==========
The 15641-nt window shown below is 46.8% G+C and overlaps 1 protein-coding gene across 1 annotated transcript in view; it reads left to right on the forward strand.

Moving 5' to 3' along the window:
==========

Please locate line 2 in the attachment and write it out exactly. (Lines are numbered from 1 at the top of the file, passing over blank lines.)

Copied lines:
Moving 5' to 3' along the window: